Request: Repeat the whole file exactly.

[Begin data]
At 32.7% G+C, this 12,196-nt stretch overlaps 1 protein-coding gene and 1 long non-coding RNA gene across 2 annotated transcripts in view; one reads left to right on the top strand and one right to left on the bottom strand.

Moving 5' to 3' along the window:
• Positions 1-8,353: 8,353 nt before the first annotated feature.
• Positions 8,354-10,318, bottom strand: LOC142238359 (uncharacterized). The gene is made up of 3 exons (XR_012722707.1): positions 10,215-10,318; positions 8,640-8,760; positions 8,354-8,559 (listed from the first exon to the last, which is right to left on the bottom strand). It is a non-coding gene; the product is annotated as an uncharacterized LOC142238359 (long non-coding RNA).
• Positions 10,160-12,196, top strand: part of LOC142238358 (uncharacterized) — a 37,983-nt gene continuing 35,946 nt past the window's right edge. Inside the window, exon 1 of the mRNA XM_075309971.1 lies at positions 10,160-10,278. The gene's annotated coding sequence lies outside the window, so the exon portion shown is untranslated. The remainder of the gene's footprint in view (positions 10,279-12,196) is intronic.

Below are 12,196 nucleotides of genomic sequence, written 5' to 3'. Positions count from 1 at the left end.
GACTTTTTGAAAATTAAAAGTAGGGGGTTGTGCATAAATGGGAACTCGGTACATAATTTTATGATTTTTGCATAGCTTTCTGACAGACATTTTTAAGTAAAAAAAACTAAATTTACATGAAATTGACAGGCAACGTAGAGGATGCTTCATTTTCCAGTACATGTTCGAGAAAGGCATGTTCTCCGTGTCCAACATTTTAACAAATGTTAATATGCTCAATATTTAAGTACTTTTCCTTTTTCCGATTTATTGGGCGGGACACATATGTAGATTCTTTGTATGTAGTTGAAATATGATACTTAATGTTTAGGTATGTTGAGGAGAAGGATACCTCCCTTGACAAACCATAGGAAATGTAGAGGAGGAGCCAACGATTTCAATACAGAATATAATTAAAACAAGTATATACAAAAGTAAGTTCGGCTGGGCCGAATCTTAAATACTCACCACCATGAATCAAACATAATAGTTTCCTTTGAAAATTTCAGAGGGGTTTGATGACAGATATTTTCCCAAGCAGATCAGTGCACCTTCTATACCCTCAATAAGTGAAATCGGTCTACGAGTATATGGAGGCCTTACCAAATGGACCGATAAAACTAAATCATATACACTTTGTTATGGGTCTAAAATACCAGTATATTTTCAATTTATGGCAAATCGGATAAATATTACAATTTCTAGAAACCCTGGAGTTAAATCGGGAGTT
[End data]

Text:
At 32.7% G+C, this 12,196-nt stretch overlaps 1 protein-coding gene and 1 long non-coding RNA gene across 2 annotated transcripts in view; one reads left to right on the top strand and one right to left on the bottom strand.

Moving 5' to 3' along the window:
• Positions 1-8,353: 8,353 nt before the first annotated feature.
• Positions 8,354-10,318, bottom strand: LOC142238359 (uncharacterized). The gene is made up of 3 exons (XR_012722707.1): positions 10,215-10,318; positions 8,640-8,760; positions 8,354-8,559 (listed from the first exon to the last, which is right to left on the bottom strand). It is a non-coding gene; the product is annotated as an uncharacterized LOC142238359 (long non-coding RNA).
• Positions 10,160-12,196, top strand: part of LOC142238358 (uncharacterized) — a 37,983-nt gene continuing 35,946 nt past the window's right edge. Inside the window, exon 1 of the mRNA XM_075309971.1 lies at positions 10,160-10,278. The gene's annotated coding sequence lies outside the window, so the exon portion shown is untranslated. The remainder of the gene's footprint in view (positions 10,279-12,196) is intronic.

Below are 12,196 nucleotides of genomic sequence, written 5' to 3'. Positions count from 1 at the left end.
GACTTTTTGAAAATTAAAAGTAGGGGGTTGTGCATAAATGGGAACTCGGTACATAATTTTATGATTTTTGCATAGCTTTCTGACAGACATTTTTAAGTAAAAAAAACTAAATTTACATGAAATTGACAGGCAACGTAGAGGATGCTTCATTTTCCAGTACATGTTCGAGAAAGGCATGTTCTCCGTGTCCAACATTTTAACAAATGTTAATATGCTCAATATTTAAGTACTTTTCCTTTTTCCGATTTATTGGGCGGGACACATATGTAGATTCTTTGTATGTAGTTGAAATATGATACTTAATGTTTAGGTATGTTGAGGAGAAGGATACCTCCCTTGACAAACCATAGGAAATGTAGAGGAGGAGCCAACGATTTCAATACAGAATATAATTAAAACAAGTATATACAAAAGTAAGTTCGGCTGGGCCGAATCTTAAATACTCACCACCATGAATCAAACATAATAGTTTCCTTTGAAAATTTCAGAGGGGTTTGATGACAGATATTTTCCCAAGCAGATCAGTGCACCTTCTATACCCTCAATAAGTGAAATCGGTCTACGAGTATATGGAGGCCTTACCAAATGGACCGATAAAACTAAATCATATACACTTTGTTATGGGTCTAAAATACCAGTATATTTTCAATTTATGGCAAATCGGATAAATATTACAATTTCTAGAAACCCTGGAGTTAAATCGGGAGTT